After hearing a harrowing financial report from LAUSD’s chief financial officer, UTLA-aligned protesters shut down the LAUSD Board meeting early Tuesday, preventing the Board from considering two resolutions to help increase revenue and state funding for education.
UTLA’s build-up to a teachers strike may prove counter-productive. The union’s strategy to claim the district is hiding or hoarding money might prevent the state from providing LAUSD with the very funding increase we all need.
After all, why would the state provide more funding if LAUSD were flush with cash, as UTLA claims?
Parents, who are tired of being caught in the middle of all this noisy labor unrest, are looking forward to the report from the neutral fact finder, which will be given to LAUSD and UTLA by this Friday. The district then has two weeks to make the report public.
LAUSD Chief Financial Officer Scott Price outlined the details of LAUSD’s fiscal stabilization plan at Tuesday’s meeting, which the county required in order to address the district’s “qualified” budget rating. Without cuts or more revenue, LAUSD will dip below its required 1 percent reserve within a couple years, and it will fall $500 million in the hole by the 2022-23 school year.
In order to satisfy county overseers, who have threatened to rescind Board authority if LAUSD doesn’t shape up, 283 jobs in 175 different categories are expected to be cut, for a total of $35.5 million a year in savings. The least senior teachers are likely to be the ones who lose their jobs first. That’s because many central office administrators have a right to return to the classroom and bump teachers out of their jobs when their administrative positions are eliminated.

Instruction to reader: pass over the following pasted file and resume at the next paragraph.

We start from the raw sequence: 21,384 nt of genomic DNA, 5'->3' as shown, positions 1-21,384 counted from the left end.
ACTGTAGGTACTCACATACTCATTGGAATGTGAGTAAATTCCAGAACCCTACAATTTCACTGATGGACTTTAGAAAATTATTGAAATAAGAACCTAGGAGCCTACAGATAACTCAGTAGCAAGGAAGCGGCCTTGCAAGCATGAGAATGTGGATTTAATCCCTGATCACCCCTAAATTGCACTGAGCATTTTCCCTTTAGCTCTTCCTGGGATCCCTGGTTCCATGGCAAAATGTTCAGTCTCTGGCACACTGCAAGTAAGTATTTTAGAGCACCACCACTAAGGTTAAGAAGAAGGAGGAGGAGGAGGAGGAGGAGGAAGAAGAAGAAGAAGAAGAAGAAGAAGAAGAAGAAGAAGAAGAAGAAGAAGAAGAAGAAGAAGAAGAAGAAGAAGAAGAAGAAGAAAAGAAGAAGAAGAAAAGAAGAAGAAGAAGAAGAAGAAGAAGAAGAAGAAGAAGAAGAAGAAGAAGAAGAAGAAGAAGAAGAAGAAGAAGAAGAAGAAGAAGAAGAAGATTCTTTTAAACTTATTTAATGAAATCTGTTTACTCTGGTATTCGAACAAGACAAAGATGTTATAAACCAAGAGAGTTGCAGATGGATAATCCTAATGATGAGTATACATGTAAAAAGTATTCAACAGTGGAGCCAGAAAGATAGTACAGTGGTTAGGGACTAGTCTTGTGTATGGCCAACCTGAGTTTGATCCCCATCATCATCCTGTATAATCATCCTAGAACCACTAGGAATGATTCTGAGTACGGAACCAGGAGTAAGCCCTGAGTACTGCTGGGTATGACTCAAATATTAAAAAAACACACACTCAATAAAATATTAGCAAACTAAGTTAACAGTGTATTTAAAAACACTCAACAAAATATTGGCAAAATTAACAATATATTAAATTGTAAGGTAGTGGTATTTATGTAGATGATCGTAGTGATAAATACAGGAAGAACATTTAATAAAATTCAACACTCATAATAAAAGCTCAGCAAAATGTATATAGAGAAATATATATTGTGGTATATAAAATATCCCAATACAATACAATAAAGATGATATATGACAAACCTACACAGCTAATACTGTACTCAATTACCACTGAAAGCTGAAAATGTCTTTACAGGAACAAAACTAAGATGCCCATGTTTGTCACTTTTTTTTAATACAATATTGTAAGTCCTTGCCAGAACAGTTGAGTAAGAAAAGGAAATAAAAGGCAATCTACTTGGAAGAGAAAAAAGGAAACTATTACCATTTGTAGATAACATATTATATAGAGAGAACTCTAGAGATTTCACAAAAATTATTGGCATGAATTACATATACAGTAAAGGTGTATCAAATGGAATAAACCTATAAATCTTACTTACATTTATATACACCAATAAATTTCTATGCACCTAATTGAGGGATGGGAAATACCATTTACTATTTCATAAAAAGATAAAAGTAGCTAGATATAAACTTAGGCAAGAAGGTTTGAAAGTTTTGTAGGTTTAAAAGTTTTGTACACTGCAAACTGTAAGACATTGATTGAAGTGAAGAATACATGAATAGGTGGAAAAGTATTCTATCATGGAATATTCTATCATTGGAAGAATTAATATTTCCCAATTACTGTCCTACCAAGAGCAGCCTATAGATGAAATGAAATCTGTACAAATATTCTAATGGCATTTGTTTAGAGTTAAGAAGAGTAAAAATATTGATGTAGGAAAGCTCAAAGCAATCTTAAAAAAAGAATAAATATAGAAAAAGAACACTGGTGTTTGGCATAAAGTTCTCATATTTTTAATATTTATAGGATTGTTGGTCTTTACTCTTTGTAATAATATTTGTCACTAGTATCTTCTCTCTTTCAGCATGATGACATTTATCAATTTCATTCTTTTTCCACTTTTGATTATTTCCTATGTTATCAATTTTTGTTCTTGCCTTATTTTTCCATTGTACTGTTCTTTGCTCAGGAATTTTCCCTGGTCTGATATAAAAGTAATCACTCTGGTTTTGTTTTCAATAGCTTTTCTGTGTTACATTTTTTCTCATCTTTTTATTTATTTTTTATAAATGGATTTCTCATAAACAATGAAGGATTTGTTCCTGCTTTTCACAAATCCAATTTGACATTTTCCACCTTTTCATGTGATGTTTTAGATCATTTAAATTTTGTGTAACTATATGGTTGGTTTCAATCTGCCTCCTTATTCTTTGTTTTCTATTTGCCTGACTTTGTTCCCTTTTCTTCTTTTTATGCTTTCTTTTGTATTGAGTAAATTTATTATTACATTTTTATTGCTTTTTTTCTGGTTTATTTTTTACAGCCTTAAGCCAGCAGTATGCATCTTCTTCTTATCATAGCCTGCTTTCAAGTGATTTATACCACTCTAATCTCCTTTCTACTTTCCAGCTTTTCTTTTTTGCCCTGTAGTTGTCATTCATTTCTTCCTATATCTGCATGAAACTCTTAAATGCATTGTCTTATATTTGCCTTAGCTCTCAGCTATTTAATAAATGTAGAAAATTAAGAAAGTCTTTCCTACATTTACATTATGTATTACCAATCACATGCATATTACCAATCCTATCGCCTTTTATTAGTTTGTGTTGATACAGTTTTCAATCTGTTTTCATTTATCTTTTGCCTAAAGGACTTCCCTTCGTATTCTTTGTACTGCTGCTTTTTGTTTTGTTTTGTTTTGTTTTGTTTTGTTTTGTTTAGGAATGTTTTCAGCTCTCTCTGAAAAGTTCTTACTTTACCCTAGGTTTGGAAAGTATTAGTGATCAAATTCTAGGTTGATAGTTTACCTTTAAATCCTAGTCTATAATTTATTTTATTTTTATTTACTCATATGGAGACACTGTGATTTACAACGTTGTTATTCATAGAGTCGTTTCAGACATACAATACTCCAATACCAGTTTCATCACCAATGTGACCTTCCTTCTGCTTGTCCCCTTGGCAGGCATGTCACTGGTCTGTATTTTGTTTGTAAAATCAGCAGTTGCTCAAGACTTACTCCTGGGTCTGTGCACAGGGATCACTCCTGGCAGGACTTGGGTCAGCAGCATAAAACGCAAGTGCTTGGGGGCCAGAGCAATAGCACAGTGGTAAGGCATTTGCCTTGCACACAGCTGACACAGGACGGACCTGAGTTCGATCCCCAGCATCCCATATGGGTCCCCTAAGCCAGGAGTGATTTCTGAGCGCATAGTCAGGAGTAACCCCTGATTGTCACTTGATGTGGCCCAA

Among the jobs the division heads proposed would be cut as part of the 15 percent reduction are: LAUSD’s chief of police, the executive director of special education, five parent educator coaches and the senior executive director of the arts education program.
Parents are all for cutting pricey bureaucrats, but the chief of police? That sounds like a fairly important position. Should parents start worrying that things are so bad financially that student safety will be compromised?
Price went into excruciating detail at Tuesday’s Board meeting to describe exactly what LAUSD’s much-debated reserve is being used for over the next two years. Much of it has already been committed to employee raises as part of labor negotiations. Some of it is carry-over funds taken directly from unused funds that principals did not spend in their school budgets. Much of the rest is just being used to keep the district afloat and cover a $500 million annual budget deficit (meaning LAUSD spends more every year than it receives in revenue).
The fact is, money is being taken from schools to keep the district going, and massive layoffs are coming. As Board member Scott Schmerelson (BD3) noted Tuesday: “That’s going to cause a big mess.”
We could not agree more. This is a big mess, and the only way out of it is for parents, teachers and the district to all work together to push for more state funding. Fighting one another won’t help and may just be the death of the district as we know it. We all need to be marching on Sacramento instead.